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Gold Falls to Three-Week Low as Dollar Rallies; Silver Declines

Gold futures fell to a three-week low as the dollar’s rally curbed demand for the metal as an alternative investment. Silver tumbled 4 percent.

The greenback rose to a six-week high against a basket of major currencies on demand for a haven amid European and U.S. debt concerns. Still, holdings in exchange-traded products backed by gold climbed to a record as investors sought higher returns amid slumping equities and turmoil in currency markets.

“We have a firmer dollar, and that is negative for gold,” Peter Fertig, the owner of Quantitative Commodity Research Ltd. in Hainburg, Germany, said by telephone. “There might be some small bargain-hunting at these levels, but I’m looking more for the downside in gold than the upside.”

Gold futures for December delivery fell 2.7 percent to close at $1,678.60 an ounce at 1:50 p.m. on the Comex in New York. Earlier, the metal touched $1,667.10, the lowest for a most-active contract since Oct. 25. The price settled below $1,700 for the first time since Oct. 24.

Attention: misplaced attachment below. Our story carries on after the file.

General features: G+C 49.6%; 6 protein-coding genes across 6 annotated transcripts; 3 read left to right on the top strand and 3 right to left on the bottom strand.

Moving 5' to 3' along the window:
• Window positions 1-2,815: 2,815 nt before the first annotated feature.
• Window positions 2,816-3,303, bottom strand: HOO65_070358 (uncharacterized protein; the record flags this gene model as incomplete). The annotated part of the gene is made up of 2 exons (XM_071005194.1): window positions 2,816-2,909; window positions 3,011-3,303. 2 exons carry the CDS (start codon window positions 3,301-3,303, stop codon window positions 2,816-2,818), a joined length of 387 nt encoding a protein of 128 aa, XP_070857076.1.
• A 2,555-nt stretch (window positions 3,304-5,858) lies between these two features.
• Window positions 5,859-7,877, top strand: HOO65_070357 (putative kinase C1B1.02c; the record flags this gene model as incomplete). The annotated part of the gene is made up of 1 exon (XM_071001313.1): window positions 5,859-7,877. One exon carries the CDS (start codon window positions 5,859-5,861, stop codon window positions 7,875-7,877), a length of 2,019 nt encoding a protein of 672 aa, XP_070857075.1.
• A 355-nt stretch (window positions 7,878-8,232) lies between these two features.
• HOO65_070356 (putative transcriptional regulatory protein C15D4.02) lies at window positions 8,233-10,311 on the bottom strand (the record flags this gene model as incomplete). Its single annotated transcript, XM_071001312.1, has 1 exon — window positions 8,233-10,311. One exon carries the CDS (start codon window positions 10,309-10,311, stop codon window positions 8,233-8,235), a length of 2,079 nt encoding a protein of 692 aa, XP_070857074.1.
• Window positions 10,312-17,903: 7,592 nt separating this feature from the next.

The MSCI World Index of equities dropped for the sixth straight session, heading for the longest slump in three months, and U.S. Treasuries rose. Gold, which dropped 3.5 percent last week, has climbed 18 percent this year.

“The market is in a completely ‘risk-off’ mentality today, and gold hasn’t been seen as a flight-to-safety vehicle lately,” Bill O’Neill, a partner at Logic Advisors in Upper Saddle River, New Jersey, said in a telephone interview. “I don’t think the long-term outlook has changed, though.”

Holdings in gold-backed ETPs climbed 16.5 metric tons on Nov. 18 to an all-time high of 2,339.97 tons, data compiled by Bloomberg show.

Silver futures for March delivery dropped $1.302 to $31.187 an ounce. Earlier, the price touched $30.74, the lowest since Oct. 21. The metal has climbed 15 percent in the past 12 months.

On the New York Mercantile Exchange, palladium futures for December delivery dropped 3.2 percent to $585.80 an ounce. Platinum futures for January delivery declined 2.8 percent to $1,543.80 an ounce.

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